We enjoyed a wonderful discussion of Dangerous Women by Hope Adams at our Cogito Book Group. We were all inspired by the fact that the author built such a compelling, complex narrative around the true events leading to the creation of the Rajah Quilt.
We spoke about how cleverly the process of needlework, and the descriptions of the cloth pieces used, influenced the pacing of the narrative and what a brilliant device it was in slowly revealing the characters to the reader. We have a number of sewing and quilting enthusiasts in our group, and they found this aspect of the novel fascinating.
We also discussed at length the concept of transportation and the values of Empire which the novel’s central character, prison reformer Kezia Hayter, both espoused and subverted. She is superbly written, with her complex thought processes revealing an innate sympathy with the plight of the shipboard convicts and a need to assert her own values and opinions often in opposition to the male authority figures who threaten to dismiss them.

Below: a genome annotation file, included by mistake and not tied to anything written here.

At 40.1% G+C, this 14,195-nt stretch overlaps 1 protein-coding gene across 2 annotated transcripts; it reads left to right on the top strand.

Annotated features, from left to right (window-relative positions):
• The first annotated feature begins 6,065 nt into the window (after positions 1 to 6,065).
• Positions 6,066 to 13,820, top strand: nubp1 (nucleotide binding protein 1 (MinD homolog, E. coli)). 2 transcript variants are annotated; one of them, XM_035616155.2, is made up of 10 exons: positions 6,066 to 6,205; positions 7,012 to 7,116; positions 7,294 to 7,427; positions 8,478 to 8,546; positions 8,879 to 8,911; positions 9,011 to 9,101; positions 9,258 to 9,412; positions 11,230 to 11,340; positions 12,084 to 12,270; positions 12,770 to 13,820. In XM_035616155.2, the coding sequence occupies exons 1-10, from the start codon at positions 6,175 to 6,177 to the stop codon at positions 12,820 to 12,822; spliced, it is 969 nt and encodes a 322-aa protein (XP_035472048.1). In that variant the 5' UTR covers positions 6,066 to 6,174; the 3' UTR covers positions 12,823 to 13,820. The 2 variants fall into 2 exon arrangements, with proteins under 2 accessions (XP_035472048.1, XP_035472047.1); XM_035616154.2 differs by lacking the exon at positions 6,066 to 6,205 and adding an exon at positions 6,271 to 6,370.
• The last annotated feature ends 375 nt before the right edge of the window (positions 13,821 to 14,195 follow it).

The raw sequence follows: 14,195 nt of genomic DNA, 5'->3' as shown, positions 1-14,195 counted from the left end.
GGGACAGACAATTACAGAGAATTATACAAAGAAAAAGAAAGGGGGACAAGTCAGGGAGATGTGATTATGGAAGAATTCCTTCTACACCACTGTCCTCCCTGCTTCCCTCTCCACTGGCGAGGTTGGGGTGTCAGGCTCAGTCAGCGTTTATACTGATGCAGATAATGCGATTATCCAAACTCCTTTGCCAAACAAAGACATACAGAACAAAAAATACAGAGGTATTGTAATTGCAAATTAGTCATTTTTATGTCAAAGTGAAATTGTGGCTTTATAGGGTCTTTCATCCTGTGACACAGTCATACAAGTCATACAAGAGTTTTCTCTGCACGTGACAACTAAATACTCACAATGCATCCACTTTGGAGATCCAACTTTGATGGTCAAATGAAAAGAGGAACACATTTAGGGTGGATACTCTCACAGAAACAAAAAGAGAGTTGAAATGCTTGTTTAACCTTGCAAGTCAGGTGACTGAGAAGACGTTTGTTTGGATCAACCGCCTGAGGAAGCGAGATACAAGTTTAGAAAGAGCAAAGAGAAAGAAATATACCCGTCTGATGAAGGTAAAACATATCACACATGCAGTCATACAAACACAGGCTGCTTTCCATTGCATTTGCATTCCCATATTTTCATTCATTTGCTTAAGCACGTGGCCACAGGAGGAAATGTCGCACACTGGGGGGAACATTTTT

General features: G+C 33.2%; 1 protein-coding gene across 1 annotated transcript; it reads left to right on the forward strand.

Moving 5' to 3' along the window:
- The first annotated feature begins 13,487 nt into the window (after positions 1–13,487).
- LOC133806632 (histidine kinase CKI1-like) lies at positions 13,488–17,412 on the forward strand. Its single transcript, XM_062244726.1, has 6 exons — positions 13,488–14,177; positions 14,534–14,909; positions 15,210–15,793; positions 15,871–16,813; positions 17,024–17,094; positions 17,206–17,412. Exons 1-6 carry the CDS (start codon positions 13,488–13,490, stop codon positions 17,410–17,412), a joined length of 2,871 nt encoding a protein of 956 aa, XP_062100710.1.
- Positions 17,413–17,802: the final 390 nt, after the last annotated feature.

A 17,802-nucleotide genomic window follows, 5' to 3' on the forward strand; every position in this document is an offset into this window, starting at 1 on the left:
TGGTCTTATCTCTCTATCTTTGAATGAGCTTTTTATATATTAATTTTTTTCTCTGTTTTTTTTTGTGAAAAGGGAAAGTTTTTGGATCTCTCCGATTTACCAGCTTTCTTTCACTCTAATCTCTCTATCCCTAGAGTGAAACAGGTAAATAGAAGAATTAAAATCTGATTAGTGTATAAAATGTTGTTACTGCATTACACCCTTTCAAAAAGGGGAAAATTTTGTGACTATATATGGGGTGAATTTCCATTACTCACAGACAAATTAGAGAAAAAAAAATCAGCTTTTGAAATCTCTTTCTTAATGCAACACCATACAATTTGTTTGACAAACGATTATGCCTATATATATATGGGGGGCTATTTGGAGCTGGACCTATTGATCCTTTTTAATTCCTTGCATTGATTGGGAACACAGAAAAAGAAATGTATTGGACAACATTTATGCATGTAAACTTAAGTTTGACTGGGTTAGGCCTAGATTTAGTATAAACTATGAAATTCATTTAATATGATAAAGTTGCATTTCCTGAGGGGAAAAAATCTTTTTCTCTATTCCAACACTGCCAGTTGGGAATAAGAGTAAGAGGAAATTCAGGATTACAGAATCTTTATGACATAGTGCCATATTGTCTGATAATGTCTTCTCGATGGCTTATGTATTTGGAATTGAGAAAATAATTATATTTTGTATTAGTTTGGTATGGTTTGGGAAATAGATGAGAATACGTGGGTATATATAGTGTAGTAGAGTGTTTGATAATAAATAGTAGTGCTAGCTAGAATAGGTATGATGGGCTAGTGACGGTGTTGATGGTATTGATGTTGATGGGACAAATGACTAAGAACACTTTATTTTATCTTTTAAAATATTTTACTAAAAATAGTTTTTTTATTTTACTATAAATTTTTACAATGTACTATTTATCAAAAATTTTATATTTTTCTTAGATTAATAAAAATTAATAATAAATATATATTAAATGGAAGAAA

We found the idea of introducing a murder into the narrative worked exceptionally well; the necessity of an investigation into Hattie’s death precipitating profound changes in the dynamics between characters.
All these themes are explored with great sensitivity and contribute to an organic and utterly convincing work which is a joy to read, while at the same time being endlessly thought-provoking and cleverly plotted.
Hilary from the Cogito Books Book Club
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